We must end the war now. Congress must stop funding the war and rescind its authorization if the administration refuses to make plans for immediate withdrawal. We can't continue to squander our resources on the worst foreign policy mistake in our country's history. Leaving will be complicated, but staying only continues the tragic loss of our soldiers, Iraqi citizens, and almost unthinkable amounts of money.
I also believe that while Congress and the President debate whether we can "win" the war instead of how best to withdraw our forces form Iraq with the least amount of damage, they are irresponsibly prolonging this disaster. Instead, they should be tackling the hard debate of what needs to be done next.
America must no longer be seen as an aggressor in the world. We need to embrace a new foreign policy to restore our reputation. In the future we must work cooperatively with other nations, acting multilaterally first and unilaterally only if necessary.
This spring I joined with Darcy Burner (a candidate for Congress in Washington State,) and military and national security experts like General Paul Eaton (US Army Ret.) to create a comprehensive plan to end the war in Iraq and repair the damage it has caused, at home and abroad. Since then more than two dozen US House and US Senate candidates have joined us and committed to the plan.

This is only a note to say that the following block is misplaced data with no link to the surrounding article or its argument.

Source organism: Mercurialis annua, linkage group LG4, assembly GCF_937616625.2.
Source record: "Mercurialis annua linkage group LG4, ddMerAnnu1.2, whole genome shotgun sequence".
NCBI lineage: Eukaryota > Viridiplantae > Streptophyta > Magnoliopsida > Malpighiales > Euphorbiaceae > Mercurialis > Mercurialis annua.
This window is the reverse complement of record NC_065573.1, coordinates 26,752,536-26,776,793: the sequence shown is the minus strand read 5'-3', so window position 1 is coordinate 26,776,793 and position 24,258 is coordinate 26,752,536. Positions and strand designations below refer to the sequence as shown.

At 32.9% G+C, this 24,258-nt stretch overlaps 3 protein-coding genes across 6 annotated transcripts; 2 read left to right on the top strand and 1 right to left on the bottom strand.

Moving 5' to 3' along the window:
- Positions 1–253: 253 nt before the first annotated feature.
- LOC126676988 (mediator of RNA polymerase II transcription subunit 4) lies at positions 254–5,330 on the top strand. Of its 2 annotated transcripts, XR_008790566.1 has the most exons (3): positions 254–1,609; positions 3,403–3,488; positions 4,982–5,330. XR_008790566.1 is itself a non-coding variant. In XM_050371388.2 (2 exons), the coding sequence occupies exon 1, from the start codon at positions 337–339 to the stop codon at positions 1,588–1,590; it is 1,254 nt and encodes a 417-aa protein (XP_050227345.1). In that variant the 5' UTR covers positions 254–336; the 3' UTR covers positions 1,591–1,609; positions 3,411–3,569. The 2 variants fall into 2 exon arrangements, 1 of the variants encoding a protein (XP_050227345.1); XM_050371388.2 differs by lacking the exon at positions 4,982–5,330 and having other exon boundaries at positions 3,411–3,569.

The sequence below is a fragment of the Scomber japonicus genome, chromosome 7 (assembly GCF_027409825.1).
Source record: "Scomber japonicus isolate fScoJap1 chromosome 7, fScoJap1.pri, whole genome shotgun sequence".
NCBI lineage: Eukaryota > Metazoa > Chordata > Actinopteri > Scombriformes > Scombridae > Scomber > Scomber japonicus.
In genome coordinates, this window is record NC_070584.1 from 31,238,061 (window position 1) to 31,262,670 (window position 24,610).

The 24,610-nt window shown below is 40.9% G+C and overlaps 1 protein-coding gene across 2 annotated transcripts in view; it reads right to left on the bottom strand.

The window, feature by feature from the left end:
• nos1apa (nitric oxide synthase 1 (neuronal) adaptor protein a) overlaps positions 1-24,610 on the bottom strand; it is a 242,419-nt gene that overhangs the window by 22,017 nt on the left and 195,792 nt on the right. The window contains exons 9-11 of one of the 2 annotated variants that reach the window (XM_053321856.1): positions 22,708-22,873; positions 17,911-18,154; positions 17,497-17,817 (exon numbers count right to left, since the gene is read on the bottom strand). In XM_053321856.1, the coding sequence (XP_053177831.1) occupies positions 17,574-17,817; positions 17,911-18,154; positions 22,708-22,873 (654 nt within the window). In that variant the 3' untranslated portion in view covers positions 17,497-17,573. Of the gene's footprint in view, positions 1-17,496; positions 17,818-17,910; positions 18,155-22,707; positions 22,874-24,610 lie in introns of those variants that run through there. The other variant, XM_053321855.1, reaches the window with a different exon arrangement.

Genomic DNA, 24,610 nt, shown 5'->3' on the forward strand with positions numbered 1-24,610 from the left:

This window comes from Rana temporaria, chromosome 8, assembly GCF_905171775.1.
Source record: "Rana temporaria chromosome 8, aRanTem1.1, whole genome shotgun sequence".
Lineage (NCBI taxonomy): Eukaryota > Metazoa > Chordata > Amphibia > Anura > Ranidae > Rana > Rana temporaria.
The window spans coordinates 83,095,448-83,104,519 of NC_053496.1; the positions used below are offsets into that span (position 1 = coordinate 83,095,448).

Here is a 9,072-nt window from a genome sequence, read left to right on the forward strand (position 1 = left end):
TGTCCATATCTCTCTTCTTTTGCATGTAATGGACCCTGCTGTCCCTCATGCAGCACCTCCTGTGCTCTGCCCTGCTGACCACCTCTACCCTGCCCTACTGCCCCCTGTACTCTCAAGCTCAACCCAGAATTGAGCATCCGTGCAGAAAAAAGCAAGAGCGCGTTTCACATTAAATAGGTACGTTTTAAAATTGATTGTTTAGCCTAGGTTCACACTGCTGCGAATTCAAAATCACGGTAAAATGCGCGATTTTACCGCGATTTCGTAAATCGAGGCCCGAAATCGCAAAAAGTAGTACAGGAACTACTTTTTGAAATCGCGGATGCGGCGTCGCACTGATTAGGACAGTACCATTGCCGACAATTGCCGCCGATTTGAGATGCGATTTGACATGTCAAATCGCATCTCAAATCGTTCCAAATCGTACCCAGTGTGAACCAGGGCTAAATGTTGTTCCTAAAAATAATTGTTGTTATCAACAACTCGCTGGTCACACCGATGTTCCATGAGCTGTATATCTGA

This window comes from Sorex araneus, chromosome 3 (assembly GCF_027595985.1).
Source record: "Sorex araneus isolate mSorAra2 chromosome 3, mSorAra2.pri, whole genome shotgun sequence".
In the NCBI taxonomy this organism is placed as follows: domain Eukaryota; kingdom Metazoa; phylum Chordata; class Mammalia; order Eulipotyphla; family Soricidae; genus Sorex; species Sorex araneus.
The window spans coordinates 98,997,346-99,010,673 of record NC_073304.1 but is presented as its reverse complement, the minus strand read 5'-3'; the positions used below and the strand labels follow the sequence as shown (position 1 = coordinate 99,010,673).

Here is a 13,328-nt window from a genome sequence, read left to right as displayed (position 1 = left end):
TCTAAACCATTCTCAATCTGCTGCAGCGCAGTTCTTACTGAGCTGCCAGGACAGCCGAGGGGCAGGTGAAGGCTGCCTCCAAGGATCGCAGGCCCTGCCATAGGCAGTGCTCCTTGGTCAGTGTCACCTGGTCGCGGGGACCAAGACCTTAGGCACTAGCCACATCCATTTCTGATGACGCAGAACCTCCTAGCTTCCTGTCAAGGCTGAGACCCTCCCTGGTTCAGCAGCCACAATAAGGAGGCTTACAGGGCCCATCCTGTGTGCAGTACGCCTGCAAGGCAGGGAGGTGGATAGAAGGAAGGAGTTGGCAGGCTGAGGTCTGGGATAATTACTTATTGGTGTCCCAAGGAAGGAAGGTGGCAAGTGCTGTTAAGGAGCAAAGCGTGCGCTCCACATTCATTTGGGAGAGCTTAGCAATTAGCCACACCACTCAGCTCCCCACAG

The Responsible Plan to End the War in Iraq builds off the work of the Iraq Study Group and existing legislation in Congress and is intended to accomplish three objectives:
* End the military effort in Iraq and bring our troops home;
* Begin to repair the damage five years of war and occupation have caused, at home and abroad;
* Prevent a repeat of this sort of epic and costly foreign policy blunder in the future.
This plan presents a set of actions that Congress can take to remove all troops from Iraq while engaging in a diplomatic offensive in the region. It is designed to convert our current costly and unsuccessful military approach in Iraq into a more effective civilian one that addresses the root problems we face in Iraq. It moves us away from the use of military tools and enables more robust diplomatic and humanitarian work. It offers a path to rebuild the military, the State Department, and a commitment to take care of returning veterans. It also offers a deeper look at our decision-making problems, and fixes the breakdown in checks and balances by rolling back excessive executive authority, restoring civil liberties, and ending practices such as torture and the privatization of the military. Ultimately we believe that restoring our Constitution is the only way to prevent a repeat of these mistakes and take us where we need to go to end this war responsibly.
This is a substantive plan to end the war in Iraq responsibly, and it is a political document that citizens should use in guiding their political decision-making in 2008.
For too long we have been denied a public debate over what to do in Iraq, and it is time to break out of this limited conversation.